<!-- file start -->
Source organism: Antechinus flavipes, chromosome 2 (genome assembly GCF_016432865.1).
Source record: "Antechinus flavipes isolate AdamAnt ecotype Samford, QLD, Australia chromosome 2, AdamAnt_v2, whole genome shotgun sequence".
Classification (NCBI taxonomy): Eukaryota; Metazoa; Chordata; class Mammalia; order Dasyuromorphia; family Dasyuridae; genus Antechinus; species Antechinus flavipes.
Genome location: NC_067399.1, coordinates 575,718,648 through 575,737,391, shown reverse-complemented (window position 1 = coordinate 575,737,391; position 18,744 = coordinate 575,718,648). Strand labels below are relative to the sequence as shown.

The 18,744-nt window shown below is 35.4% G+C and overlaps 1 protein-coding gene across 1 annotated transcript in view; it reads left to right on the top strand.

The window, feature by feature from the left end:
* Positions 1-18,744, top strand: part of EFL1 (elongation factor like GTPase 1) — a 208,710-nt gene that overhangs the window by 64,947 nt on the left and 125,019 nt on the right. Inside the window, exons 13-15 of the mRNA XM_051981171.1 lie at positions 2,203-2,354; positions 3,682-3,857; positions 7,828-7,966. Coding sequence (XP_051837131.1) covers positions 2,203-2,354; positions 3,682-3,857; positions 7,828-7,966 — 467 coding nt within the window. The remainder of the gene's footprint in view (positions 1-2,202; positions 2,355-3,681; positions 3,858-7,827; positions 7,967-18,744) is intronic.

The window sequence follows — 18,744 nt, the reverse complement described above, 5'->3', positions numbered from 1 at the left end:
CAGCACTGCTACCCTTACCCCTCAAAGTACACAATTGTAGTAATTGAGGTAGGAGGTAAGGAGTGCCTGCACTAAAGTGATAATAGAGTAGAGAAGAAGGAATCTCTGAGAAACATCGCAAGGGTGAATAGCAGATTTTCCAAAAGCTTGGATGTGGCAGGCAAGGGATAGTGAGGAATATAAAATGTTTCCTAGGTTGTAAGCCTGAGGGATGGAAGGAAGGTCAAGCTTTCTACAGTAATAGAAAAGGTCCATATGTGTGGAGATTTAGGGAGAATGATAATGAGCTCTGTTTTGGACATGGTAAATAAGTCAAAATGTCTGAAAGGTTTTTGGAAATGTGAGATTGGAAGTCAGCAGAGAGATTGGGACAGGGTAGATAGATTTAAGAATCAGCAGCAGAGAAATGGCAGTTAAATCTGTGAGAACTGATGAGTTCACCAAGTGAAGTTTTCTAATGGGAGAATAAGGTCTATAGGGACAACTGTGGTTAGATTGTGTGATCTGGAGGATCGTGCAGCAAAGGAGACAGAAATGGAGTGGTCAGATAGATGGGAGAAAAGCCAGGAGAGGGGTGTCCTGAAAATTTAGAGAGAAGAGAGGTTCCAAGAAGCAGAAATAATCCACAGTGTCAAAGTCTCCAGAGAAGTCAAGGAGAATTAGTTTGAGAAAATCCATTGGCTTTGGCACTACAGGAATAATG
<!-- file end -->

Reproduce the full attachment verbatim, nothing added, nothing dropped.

Source organism: Antechinus flavipes, chromosome 2 (genome assembly GCF_016432865.1).
Source record: "Antechinus flavipes isolate AdamAnt ecotype Samford, QLD, Australia chromosome 2, AdamAnt_v2, whole genome shotgun sequence".
Classification (NCBI taxonomy): Eukaryota; Metazoa; Chordata; class Mammalia; order Dasyuromorphia; family Dasyuridae; genus Antechinus; species Antechinus flavipes.
Genome location: NC_067399.1, coordinates 575,718,648 through 575,737,391, shown reverse-complemented (window position 1 = coordinate 575,737,391; position 18,744 = coordinate 575,718,648). Strand labels below are relative to the sequence as shown.

The 18,744-nt window shown below is 35.4% G+C and overlaps 1 protein-coding gene across 1 annotated transcript in view; it reads left to right on the top strand.

The window, feature by feature from the left end:
* Positions 1-18,744, top strand: part of EFL1 (elongation factor like GTPase 1) — a 208,710-nt gene that overhangs the window by 64,947 nt on the left and 125,019 nt on the right. Inside the window, exons 13-15 of the mRNA XM_051981171.1 lie at positions 2,203-2,354; positions 3,682-3,857; positions 7,828-7,966. Coding sequence (XP_051837131.1) covers positions 2,203-2,354; positions 3,682-3,857; positions 7,828-7,966 — 467 coding nt within the window. The remainder of the gene's footprint in view (positions 1-2,202; positions 2,355-3,681; positions 3,858-7,827; positions 7,967-18,744) is intronic.

The window sequence follows — 18,744 nt, the reverse complement described above, 5'->3', positions numbered from 1 at the left end:
CAGCACTGCTACCCTTACCCCTCAAAGTACACAATTGTAGTAATTGAGGTAGGAGGTAAGGAGTGCCTGCACTAAAGTGATAATAGAGTAGAGAAGAAGGAATCTCTGAGAAACATCGCAAGGGTGAATAGCAGATTTTCCAAAAGCTTGGATGTGGCAGGCAAGGGATAGTGAGGAATATAAAATGTTTCCTAGGTTGTAAGCCTGAGGGATGGAAGGAAGGTCAAGCTTTCTACAGTAATAGAAAAGGTCCATATGTGTGGAGATTTAGGGAGAATGATAATGAGCTCTGTTTTGGACATGGTAAATAAGTCAAAATGTCTGAAAGGTTTTTGGAAATGTGAGATTGGAAGTCAGCAGAGAGATTGGGACAGGGTAGATAGATTTAAGAATCAGCAGCAGAGAAATGGCAGTTAAATCTGTGAGAACTGATGAGTTCACCAAGTGAAGTTTTCTAATGGGAGAATAAGGTCTATAGGGACAACTGTGGTTAGATTGTGTGATCTGGAGGATCGTGCAGCAAAGGAGACAGAAATGGAGTGGTCAGATAGATGGGAGAAAAGCCAGGAGAGGGGTGTCCTGAAAATTTAGAGAGAAGAGAGGTTCCAAGAAGCAGAAATAATCCACAGTGTCAAAGTCTCCAGAGAAGTCAAGGAGAATTAGTTTGAGAAAATCCATTGGCTTTGGCACTACAGGAATAATG